Bobo Kuti, CEO of Sirius, commented: “We are delighted to have secured the services of one of the world’s leading energy technology companies to work with our joint venture team to deliver the approved work program on the block. OML 65. We look forward to building a long and mutually beneficial partnership with Baker Hughes.”

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Energy

Egbin Decries N388B NBET Debt, Idle Capacity

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Egbin Power Plc, the biggest power station in Nigeria, has said it is owed N388bn by the Nigerian Bulk Electricity Trading Plc for electricity generated and fed into the national grid.

The company disclosed this on Tuesday during an oversight visit by the Senate Committee on Privatisation, led by its Chairman, Senator Theodore Orji, to the power station, located in Ikorodu, Lagos.

The government-owned NBET buys electricity in bulk from generation companies through Power Purchase Agreements and sells it to the distribution companies, which then supply it to the consumers.

The Group Managing Director, Sahara Power Group, Mr. Kola Adesina, told the lawmakers that the total amount owed to Egbin by NBET included money for actual energy wheeled out, interest for late payments and available capacity payments.

Egbin is one of the operating entities of Sahara Power Group, which is an affiliate of Sahara Group. The plant has an installed capacity of 1,320MW consisting of six turbines of 220 megawatts each.

The company said from 2020 till date, the plant had been unable to utilize 175MW of its available capacity due to gas and transmission constraints.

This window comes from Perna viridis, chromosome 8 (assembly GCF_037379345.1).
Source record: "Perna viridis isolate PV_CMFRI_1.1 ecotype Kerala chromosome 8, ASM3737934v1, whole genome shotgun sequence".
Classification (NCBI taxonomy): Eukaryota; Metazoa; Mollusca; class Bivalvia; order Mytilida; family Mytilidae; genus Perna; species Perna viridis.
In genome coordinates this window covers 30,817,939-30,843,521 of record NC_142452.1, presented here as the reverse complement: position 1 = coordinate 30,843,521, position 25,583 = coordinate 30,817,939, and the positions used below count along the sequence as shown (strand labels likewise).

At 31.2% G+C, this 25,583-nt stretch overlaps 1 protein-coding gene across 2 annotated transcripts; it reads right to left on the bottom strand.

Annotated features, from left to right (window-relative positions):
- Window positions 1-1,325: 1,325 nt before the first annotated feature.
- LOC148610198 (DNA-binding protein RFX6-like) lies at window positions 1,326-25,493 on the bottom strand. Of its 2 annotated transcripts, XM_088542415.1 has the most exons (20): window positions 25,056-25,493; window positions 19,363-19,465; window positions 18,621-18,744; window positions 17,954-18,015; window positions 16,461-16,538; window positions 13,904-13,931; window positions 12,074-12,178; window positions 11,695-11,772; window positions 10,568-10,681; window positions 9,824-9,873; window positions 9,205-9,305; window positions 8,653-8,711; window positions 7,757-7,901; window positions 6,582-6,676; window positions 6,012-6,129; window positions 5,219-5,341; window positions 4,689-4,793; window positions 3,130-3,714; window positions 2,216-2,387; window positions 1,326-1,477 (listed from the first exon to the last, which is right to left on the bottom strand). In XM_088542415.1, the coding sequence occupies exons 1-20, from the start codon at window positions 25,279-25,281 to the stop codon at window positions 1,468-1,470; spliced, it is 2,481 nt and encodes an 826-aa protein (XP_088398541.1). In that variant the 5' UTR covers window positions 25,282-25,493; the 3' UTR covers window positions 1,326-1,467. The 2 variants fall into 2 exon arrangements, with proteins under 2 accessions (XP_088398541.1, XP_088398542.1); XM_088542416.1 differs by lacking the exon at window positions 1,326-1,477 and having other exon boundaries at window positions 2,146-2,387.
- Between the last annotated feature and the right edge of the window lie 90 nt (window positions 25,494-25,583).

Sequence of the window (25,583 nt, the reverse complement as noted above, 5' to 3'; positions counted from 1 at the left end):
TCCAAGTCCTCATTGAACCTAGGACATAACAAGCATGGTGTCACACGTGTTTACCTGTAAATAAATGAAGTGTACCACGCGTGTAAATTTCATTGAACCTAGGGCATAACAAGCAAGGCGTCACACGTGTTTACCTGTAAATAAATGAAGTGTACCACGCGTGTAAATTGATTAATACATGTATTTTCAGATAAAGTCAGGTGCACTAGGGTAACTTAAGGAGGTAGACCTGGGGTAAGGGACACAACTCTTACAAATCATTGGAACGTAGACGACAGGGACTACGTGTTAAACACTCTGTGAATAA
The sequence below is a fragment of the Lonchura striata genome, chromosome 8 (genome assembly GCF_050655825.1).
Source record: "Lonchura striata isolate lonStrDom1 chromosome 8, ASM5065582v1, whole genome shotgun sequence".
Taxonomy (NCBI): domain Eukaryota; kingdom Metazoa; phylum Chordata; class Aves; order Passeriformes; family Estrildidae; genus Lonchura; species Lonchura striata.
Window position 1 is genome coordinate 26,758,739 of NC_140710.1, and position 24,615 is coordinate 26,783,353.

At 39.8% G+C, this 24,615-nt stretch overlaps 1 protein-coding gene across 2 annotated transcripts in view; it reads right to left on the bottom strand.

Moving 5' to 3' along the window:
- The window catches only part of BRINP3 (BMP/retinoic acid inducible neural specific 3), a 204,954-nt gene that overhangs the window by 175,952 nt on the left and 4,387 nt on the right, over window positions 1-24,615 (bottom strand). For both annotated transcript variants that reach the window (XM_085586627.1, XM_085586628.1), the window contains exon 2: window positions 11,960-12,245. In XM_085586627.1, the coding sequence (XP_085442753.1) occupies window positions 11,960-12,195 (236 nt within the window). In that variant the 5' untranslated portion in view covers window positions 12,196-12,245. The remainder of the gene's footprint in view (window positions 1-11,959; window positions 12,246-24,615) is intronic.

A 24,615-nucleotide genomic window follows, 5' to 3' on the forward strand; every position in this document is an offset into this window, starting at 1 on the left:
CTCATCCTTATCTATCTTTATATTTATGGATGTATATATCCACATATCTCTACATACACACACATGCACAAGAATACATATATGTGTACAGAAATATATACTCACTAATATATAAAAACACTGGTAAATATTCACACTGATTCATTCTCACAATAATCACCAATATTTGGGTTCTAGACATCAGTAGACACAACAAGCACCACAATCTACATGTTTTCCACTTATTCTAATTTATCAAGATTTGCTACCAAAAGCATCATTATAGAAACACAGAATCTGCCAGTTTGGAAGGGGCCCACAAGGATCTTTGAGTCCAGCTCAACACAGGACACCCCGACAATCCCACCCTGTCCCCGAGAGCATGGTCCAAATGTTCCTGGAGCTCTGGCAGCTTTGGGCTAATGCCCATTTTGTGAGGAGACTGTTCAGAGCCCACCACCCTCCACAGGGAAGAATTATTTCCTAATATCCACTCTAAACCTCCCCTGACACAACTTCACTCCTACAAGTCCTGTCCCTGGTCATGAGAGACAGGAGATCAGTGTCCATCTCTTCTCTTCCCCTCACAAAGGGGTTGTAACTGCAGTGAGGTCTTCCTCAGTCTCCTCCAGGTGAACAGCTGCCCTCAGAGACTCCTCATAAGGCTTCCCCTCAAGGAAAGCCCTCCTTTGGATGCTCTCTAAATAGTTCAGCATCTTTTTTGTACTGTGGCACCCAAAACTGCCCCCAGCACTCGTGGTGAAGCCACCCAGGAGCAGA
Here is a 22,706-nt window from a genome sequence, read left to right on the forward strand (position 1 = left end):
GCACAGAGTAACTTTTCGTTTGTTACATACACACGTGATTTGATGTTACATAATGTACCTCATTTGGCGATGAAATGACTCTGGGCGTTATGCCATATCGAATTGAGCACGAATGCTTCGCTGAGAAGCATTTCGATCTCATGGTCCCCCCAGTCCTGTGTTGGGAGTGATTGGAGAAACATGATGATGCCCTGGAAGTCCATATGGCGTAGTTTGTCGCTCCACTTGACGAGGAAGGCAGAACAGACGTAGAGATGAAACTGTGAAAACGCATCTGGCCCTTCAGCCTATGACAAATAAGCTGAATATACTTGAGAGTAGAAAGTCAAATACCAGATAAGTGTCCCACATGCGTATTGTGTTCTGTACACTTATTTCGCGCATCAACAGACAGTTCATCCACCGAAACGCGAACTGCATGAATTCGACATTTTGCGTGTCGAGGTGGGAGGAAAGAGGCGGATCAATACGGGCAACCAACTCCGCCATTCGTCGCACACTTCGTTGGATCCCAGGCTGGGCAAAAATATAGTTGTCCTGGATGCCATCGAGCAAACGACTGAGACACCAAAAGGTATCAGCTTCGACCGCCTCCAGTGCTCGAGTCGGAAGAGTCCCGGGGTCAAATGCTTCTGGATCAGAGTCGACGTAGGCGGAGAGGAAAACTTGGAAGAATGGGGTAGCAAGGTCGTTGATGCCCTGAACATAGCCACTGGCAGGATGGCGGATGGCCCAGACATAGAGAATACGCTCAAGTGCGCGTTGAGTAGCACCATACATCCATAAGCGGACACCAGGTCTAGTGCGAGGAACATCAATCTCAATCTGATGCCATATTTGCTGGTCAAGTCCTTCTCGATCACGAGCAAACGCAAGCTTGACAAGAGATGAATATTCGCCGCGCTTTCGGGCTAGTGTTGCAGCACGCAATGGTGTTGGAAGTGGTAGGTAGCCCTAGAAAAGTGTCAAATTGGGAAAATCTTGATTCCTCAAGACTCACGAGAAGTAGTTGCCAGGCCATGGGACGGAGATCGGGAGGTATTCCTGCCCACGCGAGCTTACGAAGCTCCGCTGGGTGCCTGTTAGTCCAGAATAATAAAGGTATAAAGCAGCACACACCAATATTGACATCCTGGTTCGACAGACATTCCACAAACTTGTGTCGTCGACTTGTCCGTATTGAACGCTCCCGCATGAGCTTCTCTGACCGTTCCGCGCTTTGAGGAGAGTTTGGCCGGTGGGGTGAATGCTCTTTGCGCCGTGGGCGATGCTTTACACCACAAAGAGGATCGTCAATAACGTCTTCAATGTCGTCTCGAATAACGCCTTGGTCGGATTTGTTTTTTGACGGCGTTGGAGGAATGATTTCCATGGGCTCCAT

Adesina said, “At the time when we took over this asset, we were generating averagely 400MW of electricity; today, we are averaging about 800MW. At a point in time, we went as high as 1,100MW. Invariably, this is an asset of strategic importance to Nigeria.

“The plant needs to be nurtured and maintained. If you don’t give this plant gas, there won’t be electricity. Gas is not within our control.

“Our availability is limited to the regularity of gas that we receive. The more irregular the gas supply, the less likely there will be electricity.”

He noted that if the power generated at the station was not evacuated by the Transmission Company of Nigeria, it would be useless.

Adesina said, “Unfortunately, as of today, technology has not allowed the power of this size to be stored; so, we can’t keep it anywhere.

“So, invariably, we will have to switch off the plant, and when we switch off the plant, we have to pay our workers irrespective of whether there is gas or transmission.

“Sadly, the plant is aging. So, this plant requires more nurturing and maintenance for it to remain readily available for Nigerians.

“Now, where you have exchange rate move from N157/$1 during acquisition in 2013 to N502-N505/$1 in 2021, and the revenue profile is not in any way commensurate to that significant change, then we have a very serious problem.”

He said at the meeting of the Association of Power Generation Companies on Monday, members raised concern about the debts owed to them.

He added, “All the owners were there, and the concern that was expressed was that this money that is being owed, when are we going to get paid?

“The longer it takes us to be paid, the more detrimental to the health and wellbeing our machines and more importantly, to our staff.”

Adesina lamented that the country’s power generation had been hovering around 4,000MW in recent years.